How to Sell a House to a Friend So No One Feels Cheated: 10 Dos and Don’ts

Hallelujah, your friend wants to buy your home. Fast-forward through all the time you would have spent on showings, staging, and marketing your house. This sale is going to be as easy as pie, like the kind you won’t have to serve at any open houses (‘cause you’ll be skipping that, too).

Got your happy dance out of your system?

Let’s not forget that you’ve still got a big chunk of change on the line, and what’s that they say about friends and business? Oh yeah, don’t mix them.

Sure, selling your house to a friend can turn out fine and dandy, but top real estate agents and attorneys who’ve been in the middle of these deals urge you to stay neutral and vigilant so you don’t let the relationship cloud your best interests. Learn how to sell a house to a friend with advice from the pros, and you won’t end up in a legal scuffle or picking up the pieces of a damaged relationship.

Do: Negotiate with your real estate agent on their commission

The typical real estate agent commission is 6% of the sales price, half of which usually goes to the buyer’s agent. That all changes if you list your home with an agent, and your friend comes along and says they’ll buy your house.

Everything in real estate is negotiable, so if you bring a buyer (your friend) to the sale, there’s a good chance your agent isn’t going to expect that you pay them a full commission, as you’ve done a large chunk of the work for them.

“Once you’ve listed, then the Realtor’s already involved. But there’s no need to engage the full real estate commission if I don’t have to do all the photography and put it in the MLS,” says Ruth Wordelman, who ranks in the top 3% of real estate agents in Denver for selling single-family homes.

A common scenario in that case would be for the listing agent to drop the commission rate to something around 3.5% and handle both sides of the deal for the buyer and seller the rest of the way. (Check your listing agreement for any terms you agreed to regarding bringing a buyer to the sale and reduced commissions.)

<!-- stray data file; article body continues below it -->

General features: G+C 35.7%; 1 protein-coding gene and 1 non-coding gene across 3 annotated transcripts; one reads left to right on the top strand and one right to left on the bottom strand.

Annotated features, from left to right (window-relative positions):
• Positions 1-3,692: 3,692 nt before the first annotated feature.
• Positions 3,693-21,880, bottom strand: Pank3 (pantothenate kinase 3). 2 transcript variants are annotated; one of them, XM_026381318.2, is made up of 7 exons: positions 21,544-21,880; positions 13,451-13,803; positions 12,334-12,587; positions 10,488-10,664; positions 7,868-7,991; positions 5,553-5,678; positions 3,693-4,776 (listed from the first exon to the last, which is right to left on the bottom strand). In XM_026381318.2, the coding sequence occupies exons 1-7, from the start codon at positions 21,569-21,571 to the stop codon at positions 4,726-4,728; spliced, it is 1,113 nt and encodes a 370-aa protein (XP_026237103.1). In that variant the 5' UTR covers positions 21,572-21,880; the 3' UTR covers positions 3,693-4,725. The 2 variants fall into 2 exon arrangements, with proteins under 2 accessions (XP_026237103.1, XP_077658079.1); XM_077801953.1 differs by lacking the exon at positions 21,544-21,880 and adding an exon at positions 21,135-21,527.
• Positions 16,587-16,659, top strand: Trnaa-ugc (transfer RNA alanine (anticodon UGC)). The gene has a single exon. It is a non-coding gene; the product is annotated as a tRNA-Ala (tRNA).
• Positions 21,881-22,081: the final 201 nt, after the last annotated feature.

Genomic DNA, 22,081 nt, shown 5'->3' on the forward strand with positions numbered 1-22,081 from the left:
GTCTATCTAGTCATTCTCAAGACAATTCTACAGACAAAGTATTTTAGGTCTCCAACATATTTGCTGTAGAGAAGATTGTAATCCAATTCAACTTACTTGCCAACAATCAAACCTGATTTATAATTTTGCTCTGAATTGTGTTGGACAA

Now, if your friend says they want to buy your home and you haven’t yet listed it with a real estate agent, you can simply hire a real estate attorney to facilitate the transaction for you.

“For me if they haven’t listed it yet, and lenders come directly to me for this, then I’ll just do it as an attorney and I charge them $500 bucks,” says Wordelman, who is able to do this because she’s both a real estate agent and an attorney.

Don’t: Try to handle the paperwork and negotiations without a professional by your side

Selling a home to your friend still requires a legal contract and that means you’ll need to come to an agreement with more than a handshake.

At the very least you’ll want to work with a real estate agent who’s familiar with the process and can parse the paperwork for you.

If haven’t already hired an agent (and even if you have) real estate agents and practicing attorneys who’ve witnessed legal nightmares unfold at closing agree: sellers should lawyer up.

A purchase agreement is one of the first documents you need to secure the deal. The specifics of the purchase agreement will vary depending on your state, but it will include details like the down payment, sale price and closing date.

Once that’s signed and you go under contract, you’ll want an attorney to help you clear up any title issues (trust complications, unpaid balances from lenders, property taxes, and more) so the sale can move forward.

Then, you and the buyer will enter escrow, where documents and payments are pulled together to complete the sale. Your real estate attorney’s job is to thoroughly read everything and identify any issues.